“It’s not sympathy?” broke in Betton, the moisture drying out of his voice. He withdrew his hand from Vyse’s shoulder. “What is it, then? The joy of uncovering my nakedness? An eye for an eye? Is it that?”
Vyse rose from his seat, and with a mechanical gesture swept into a heap all the letters he had sorted.
“I’m stone broke, and wanted to keep my job—that’s what it is,” he said wearily ...
ARTHUR BERNALD could never afterward recall just when the first conjecture flashed on him: oddly enough, there was no record of it in the agitated jottings of his diary. But, as it seemed to him in retrospect, he had always felt that the queer man at the Wades’ must be John Pellerin, if only for the negative reason that he couldn’t imaginably be any one else. It was impossible, in the confused pattern of the century’s intellectual life, to fit the stranger in anywhere, save in the big gap which, some five and twenty years earlier, had been left by Pellerin’s unaccountable disappearance; and conversely, such a man as the Wades’ visitor couldn’t have lived for sixty years without filling, somewhere in space, a nearly equivalent void.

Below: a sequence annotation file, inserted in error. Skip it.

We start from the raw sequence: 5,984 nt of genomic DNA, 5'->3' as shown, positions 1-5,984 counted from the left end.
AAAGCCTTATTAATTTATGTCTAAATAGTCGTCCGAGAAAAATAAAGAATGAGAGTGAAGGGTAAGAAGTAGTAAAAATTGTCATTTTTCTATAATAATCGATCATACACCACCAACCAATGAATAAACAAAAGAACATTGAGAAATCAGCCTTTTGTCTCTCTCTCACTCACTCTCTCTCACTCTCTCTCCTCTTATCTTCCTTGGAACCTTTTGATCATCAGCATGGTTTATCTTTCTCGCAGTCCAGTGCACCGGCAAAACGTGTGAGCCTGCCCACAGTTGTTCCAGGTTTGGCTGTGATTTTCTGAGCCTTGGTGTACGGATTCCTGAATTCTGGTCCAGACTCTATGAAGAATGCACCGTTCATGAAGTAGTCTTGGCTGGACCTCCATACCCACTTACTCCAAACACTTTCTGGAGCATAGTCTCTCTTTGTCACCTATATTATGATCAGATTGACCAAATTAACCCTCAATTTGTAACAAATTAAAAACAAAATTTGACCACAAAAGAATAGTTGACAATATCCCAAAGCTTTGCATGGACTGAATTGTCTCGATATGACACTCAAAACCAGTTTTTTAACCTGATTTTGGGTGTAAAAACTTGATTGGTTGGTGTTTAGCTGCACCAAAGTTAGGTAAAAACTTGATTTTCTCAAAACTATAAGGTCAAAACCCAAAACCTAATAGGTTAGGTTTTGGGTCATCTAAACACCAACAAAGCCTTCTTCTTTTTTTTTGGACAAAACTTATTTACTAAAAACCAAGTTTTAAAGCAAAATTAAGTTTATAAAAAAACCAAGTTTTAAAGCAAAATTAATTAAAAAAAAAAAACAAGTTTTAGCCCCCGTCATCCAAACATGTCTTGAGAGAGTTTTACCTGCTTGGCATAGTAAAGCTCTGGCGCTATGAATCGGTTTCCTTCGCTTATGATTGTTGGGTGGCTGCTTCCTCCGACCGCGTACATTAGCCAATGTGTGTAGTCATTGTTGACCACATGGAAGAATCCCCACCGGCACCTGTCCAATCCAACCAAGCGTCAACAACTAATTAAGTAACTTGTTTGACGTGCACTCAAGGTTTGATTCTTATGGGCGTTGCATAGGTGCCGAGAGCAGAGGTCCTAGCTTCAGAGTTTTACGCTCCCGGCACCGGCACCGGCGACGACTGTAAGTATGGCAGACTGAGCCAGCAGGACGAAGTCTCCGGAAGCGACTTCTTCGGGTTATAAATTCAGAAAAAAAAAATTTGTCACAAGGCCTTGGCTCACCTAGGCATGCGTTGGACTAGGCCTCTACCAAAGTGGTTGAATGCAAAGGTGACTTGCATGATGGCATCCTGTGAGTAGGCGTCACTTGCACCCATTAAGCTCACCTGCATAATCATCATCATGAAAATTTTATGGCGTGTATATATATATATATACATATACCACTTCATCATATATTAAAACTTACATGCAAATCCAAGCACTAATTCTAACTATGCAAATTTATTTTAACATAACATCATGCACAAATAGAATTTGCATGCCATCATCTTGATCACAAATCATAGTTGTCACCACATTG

At all events, it was certainly not to Doctor Wade or to his mother that Bernald owed the hint: the good unconscious Wades, one of whose chief charms in the young man’s eyes was that they remained so robustly untainted by Pellerinism, in spite of the fact that Doctor Wade’s younger brother, Howland, was among its most impudently flourishing high-priests.
The incident had begun by Bernald’s running across Doctor Robert Wade one hot summer night at the University Club, and by Wade’s saying, in the tone of unprofessional laxity which the shadowy stillness of the place invited: “I got hold of a queer fish at St. Martin’s the other day—case of heat-prostration picked up in Central Park. When we’d patched him up I found he had nowhere to go, and not a dollar in his pocket, and I sent him down to our place at Portchester to re-build.”
The opening roused his hearer’s attention. Bob Wade had an odd unformulated sense of values that Bernald had learned to trust.
“What sort of chap? Young or old?”
“Oh, every age—full of years, and yet with a lot left. He called himself sixty on the books.”
“Sixty’s a good age for some kinds of living. And age is of course purely subjective. How has he used his sixty years?”
“Well—part of them in educating himself, apparently. He’s a scholar—humanities, languages, and so forth.”
“Oh—decayed gentleman,” Bernald murmured, disappointed.
“Decayed? Not much!” cried the doctor with his accustomed literalness. “I only mentioned that side of Winterman—his name’s Winterman—because it was the side my mother noticed first. I suppose women generally do. But it’s only a part—a small part. The man’s the big thing.”